A resounding defeat at the hands of Sizing John in the John Durkan was followed by a poor performance in the Christmas Chase, where he was pulled up well before home. He failed to mount a winning assault in the Irish Gold Cup, yet his jumping was much more convincing as he finished third and he has plenty of history in Cheltenham’s showpiece event. Plus, his current odds are very attractive.


Edwulf (centre, red cap) produced a miraculous display to win the Irish Gold Cup.

EDWULF – 25/1 Coral

It's been a rollercoaster 12 months for Edwulf. Joseph O’Brien thought he has lost his star stayer when he collapsed in the National Hunt Chase and the young trainer was delighted to see his charge make a full recovery. Retirement plans were soon thrown out the window and Edwulf made a low-key return in the Christmas Chase, where he failed to finish the course. Five weeks later, Edwulf’s miracle recovery was complete as the 25/1 shot powered home to win the Irish Gold Cup.

Although Edwulf holds entry into both the Gold Cup and the Grand National, O’Brien will be very mindful of his star’s wellbeing before committing him to any specific date. If Edwulf can repeat the performance he produced at Leopardstown, he could challenge for the places – that’s if he even makes it to National Hunt racing’s premier chase.


KILLULTAGH VIC – 10/1 William Hill

Everyone remembers the incredible recovery Killultagh Vic made at Leopardstown in 2016, dragging himself up off the canvas to snatch a Grade Two victory from the jaws of defeat. The last 18 months have been riddled with injuries, but Willie Mullins declared his nine-year-old was fit to return in December.

After claiming a smart victory over the smaller obstacles, Mullins threw Killultagh Vic into the Irish Gold Cup. Paul Townend’s mount was traveling best of all turning for home, but a crashing fall at the second last left Willie and his team with their head in their hands. Thankfully, Killultagh Vic is expected to make a full recovery and take his place in the Gold Cup. It looks like he’s retained most of his old talent, but the time spent off the track is a worry and it’s hard to say how he will bounce back after that emphatic tumble at Leopardstown.


Nico de Boinville celebrates after guiding Might Bite to victory in King George.

MIGHT BITE – 4/1 Paddy Power

Worryingly for his Cheltenham rivals, Might Bite didn’t have to be at his best to win the King George. Nicky Henderson’s charge clearly didn’t enjoy the softer ground and his jumping was very safe, but he still had enough class to comfortably see off Double Shuffle and Tea For Two. Might Bite has been given a nice break to recharge the batteries and the prospect of good spring ground will be extremely favourable.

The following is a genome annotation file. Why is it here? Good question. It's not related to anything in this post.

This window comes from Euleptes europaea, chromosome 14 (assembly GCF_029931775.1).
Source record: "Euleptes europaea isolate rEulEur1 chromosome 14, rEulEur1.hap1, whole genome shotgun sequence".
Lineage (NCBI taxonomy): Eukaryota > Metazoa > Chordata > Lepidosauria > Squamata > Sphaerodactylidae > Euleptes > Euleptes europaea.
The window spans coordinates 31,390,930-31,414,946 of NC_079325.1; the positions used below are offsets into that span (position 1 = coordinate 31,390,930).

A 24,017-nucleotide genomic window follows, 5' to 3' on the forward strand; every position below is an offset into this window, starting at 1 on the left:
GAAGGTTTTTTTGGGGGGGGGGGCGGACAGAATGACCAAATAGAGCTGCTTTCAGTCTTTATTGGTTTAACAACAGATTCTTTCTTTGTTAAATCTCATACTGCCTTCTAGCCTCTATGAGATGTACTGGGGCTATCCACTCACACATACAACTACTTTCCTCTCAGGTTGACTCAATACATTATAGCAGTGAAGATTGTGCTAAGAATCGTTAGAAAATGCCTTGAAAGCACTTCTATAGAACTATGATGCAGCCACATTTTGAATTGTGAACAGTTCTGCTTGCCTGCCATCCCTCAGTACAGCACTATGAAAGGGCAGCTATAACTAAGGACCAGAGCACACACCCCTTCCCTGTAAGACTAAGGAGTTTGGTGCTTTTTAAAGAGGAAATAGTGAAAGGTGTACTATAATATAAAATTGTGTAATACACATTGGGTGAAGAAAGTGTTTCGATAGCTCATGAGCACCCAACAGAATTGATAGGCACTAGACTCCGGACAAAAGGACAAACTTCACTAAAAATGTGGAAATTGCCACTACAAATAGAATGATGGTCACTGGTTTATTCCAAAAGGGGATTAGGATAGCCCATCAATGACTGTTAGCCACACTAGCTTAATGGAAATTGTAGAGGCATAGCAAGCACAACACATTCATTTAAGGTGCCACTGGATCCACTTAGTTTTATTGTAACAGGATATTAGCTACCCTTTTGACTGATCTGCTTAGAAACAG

Some will say Might Bite hasn’t beaten much over fences – both his Grade One victories came over Whisper and no Gold Cup rivals displayed their colours in the King George. Yet, you cannot deny the nine-year-old has looked much more composed this season and it’s unlikely we will see the dramatic swerve towards the stables that almost cost him the RSA.

He was fantastic for 90% of the RSA and showed incredible battling qualities to get his nose to the line first. Conditions should suit him down to the ground and Nicky Henderson will have him primed for Festival season. Might Bite is the leading candidate heading into Cheltenham.


MINELLA ROCCO – 20/1 Ladbrokes

Minella Rocco has been fairly anonymous since finishing fourth as the favourite in the Irish Daily Star Chase. Jonjo O’Neill’s chase finished a decent fourth in a the Christmas Chase, a result which sits between two failures in the BetVictor Handicap Chase and the Irish Gold Cup.

Minella Rocco’s form figures are similar to those he carried into last year’s Gold Cup, where he stormed home to finish closest to Sizing John. The 2016 National Hunt Chase winner comes alive in the spring and he clearly enjoys the challenge presented by Cheltenham. While some will be put off by his poor seasonal form, Minella Rocco is a challenger not to be overlooked.


Native River clearing the water jump on his way to winning the Denman Chase.

NATIVE RIVER – 6/1 Paddy Power

Native River’s achievements last season shouldn’t be underestimated. He came into the Gold Cup on the back of wins in the Ladbrokes Trophy, the Welsh National and the Denman Chase. Despite expending plenty of energy during those gruelling races, the eight-year-old had enough grit and determination to hold on to a spot in the places.

Tizzard rewarded his top stayer with an extended holiday, completely bypassing the first half of the campaign. Native River returned in the Denman Chase earlier this month and comfortably saw off Cloudy Dream from the front of the field. Richard Johnson has struck up a nice understanding with Native River and the duo will fancy their chances heading back to Cheltenham.